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What is Team Culture? 4 Myths Busted
By: Michelle Bennett on Sep 5, 2022 5:00:00 AM
Between looming deadlines, targets to be achieved, and expectations to be met, the last thing that may be on your mind is team culture. However, you may be surprised to learn that your team’s culture should move up on your priority list. Here’s why.
As Peter Drucker famously stated, “Culture eats strategy for breakfast.”He wasn’t claiming that a solid strategy is unimportant; he was trying to highlight the importance of team culture. He means that no matter how solid your strategy may be unless you have the right culture, it will not succeed.
Research backs this up, as it was found in the 2022 Culture Report from Quantum Workplace that 70% of employees and leaders say culture is more critical to business success than strategy.
Despite the importance of culture, there are many misunderstandings of what it exactly is. This article will clarify what team culture is (and isn’t) and dispel the most common myths.
What is Team Culture?
Team culture is how a group works together to get things done. It’s the totality of the behaviors and attitudes of the team and can be witnessed in the way they think, act, and interact with each other.
4 Myths About Team Culture, Busted
Given that team culture can be challenging to define and is not something tangible, there are many myths and misconceptions about it. Here are four of the most common myths about team culture debunked.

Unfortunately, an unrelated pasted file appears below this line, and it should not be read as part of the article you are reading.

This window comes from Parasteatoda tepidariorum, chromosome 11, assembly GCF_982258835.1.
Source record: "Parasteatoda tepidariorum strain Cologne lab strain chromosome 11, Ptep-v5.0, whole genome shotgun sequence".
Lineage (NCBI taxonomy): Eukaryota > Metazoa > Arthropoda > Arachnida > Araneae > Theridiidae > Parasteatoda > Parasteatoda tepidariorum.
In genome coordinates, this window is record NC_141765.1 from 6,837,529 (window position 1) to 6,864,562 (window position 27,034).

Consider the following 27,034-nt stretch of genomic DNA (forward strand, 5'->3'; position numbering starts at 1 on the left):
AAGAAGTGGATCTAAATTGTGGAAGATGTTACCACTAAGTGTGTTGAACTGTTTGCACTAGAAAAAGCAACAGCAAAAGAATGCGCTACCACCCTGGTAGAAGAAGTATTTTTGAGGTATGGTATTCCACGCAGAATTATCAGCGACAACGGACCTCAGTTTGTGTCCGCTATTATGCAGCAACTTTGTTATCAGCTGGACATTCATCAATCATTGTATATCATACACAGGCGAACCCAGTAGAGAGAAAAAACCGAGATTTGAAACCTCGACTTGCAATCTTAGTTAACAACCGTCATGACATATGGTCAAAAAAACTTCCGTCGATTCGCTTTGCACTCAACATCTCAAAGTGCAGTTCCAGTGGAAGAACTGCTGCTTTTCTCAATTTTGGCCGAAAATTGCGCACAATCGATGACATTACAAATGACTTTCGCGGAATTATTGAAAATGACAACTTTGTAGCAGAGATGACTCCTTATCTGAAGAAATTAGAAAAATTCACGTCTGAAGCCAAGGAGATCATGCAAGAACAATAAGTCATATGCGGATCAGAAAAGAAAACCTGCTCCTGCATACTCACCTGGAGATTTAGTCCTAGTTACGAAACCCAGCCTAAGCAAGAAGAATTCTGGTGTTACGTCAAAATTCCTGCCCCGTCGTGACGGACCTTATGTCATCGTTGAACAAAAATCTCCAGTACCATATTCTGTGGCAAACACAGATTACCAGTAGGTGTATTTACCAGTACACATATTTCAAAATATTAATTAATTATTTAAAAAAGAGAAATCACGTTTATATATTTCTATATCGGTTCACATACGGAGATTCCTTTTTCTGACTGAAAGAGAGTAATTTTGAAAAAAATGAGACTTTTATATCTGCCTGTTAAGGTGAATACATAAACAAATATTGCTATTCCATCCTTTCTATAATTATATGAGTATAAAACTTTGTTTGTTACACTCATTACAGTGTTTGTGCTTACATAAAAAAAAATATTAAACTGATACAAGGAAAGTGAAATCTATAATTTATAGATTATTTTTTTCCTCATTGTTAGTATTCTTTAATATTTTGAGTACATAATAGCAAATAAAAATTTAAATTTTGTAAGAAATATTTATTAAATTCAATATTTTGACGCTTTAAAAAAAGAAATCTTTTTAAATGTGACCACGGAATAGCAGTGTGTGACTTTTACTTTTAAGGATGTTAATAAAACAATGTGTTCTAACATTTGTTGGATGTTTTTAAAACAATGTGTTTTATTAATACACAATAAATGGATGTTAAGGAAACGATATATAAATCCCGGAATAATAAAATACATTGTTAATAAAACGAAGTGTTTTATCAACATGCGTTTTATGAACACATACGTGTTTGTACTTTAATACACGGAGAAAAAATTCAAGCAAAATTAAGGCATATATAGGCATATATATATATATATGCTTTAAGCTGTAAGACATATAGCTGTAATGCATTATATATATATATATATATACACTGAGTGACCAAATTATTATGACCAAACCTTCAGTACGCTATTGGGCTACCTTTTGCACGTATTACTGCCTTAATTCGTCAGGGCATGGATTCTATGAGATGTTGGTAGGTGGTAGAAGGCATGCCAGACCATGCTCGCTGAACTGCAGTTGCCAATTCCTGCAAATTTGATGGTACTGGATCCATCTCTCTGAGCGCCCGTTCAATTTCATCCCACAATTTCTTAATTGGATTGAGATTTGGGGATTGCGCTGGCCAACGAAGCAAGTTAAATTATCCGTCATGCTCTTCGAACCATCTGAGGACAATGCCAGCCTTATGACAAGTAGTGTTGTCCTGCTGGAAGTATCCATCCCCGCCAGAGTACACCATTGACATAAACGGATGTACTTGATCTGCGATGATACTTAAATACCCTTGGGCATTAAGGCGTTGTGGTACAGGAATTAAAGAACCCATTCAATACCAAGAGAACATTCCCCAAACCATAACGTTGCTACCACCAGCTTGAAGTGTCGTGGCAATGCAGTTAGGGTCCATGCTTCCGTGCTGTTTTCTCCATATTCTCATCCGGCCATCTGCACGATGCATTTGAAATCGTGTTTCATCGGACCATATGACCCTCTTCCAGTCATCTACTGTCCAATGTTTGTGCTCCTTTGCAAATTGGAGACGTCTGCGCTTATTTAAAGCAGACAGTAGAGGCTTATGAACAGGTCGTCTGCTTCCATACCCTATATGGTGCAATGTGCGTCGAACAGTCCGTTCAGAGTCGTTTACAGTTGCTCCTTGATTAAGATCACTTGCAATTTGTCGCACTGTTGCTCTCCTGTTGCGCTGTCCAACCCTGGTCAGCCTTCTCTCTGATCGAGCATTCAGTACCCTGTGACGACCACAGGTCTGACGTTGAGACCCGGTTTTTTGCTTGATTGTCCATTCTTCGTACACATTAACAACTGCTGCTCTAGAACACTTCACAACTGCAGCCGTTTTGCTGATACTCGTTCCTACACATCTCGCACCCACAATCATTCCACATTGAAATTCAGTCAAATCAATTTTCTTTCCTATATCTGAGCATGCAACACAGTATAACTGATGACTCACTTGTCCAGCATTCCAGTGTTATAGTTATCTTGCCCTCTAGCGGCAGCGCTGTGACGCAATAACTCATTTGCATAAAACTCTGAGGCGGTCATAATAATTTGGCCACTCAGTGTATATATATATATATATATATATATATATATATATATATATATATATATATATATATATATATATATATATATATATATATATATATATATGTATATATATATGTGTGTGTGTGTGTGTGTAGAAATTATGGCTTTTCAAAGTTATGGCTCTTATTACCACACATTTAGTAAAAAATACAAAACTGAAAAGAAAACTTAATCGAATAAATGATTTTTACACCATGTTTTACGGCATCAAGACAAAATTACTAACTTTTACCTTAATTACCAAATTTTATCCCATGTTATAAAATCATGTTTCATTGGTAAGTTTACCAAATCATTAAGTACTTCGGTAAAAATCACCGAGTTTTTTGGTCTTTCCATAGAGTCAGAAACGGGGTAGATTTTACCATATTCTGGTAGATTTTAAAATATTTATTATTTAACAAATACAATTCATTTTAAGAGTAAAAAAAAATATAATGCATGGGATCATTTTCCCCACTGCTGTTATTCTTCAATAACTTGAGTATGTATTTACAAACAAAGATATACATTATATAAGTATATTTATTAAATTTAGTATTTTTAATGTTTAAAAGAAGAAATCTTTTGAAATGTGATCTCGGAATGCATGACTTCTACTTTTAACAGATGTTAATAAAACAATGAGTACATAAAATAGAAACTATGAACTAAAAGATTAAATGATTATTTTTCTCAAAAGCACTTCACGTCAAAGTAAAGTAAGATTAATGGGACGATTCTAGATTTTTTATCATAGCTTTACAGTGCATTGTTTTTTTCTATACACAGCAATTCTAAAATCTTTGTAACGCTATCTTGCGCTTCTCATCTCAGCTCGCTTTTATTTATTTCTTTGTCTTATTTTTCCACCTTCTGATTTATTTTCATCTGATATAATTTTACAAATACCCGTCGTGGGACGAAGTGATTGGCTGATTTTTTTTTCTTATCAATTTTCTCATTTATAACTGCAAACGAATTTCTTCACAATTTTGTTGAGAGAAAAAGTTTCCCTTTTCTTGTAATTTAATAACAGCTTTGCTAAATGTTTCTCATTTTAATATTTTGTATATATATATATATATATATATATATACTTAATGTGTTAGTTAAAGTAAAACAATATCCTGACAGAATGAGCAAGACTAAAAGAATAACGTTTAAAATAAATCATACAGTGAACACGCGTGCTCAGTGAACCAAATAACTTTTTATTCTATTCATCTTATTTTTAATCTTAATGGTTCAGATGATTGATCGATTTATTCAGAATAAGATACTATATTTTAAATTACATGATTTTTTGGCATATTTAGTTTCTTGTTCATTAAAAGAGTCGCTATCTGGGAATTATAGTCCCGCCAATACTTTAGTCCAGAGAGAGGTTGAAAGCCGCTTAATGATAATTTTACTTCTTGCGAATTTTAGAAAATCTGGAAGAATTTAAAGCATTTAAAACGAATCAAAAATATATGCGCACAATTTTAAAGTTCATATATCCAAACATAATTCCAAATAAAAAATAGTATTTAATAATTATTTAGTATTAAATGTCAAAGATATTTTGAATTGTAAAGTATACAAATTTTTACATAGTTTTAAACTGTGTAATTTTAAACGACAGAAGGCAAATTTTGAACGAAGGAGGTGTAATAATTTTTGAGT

Team culture is influenced by perks at work
Thanks to the many news stories about the perks of working for a tech company, there is a misconception that benefits and culture go hand in hand. From their cafeterias with free meals to fancy coffee bars and modern work environments, there is a myth that culture comes from providing perks at work. However, given that the culture, whether on a team, within a department, or across the entire organization, is defined by individuals' collective attitudes and behaviors, these perks are not what makes up culture.
This was proven by a study conducted by Google, which offers some of the most fantastic employee perks. In their multi-year research study on high-performing teams, the number one influence on team performance was how individuals behaved and interacted with each other, in other words, the culture of the team.
They found that the best teams created a culture where they felt safe to be vulnerable and take risks and trusted each other to be accountable for their contributions to the team. The modern work environment of free lunches did not influence the culture or performance; it was the individual's behaviors.
Team culture is an HR problem
While culture efforts are often spearheaded by HR, and they play a critical role in assessing and crafting the desired culture, it is a myth that culture is owned by HR and HR alone, leaving team leaders off the hook.
In fact, one 2022 research study asked respondents, “Who is responsible for creating and shaping your culture?” The top two positions were occupied by leaders (#1) and managers (#2), with HR coming in third. Given these results, the significant influence team leaders have on shaping the culture cannot be dismissed; therefore, culture cannot be delegated to HR alone.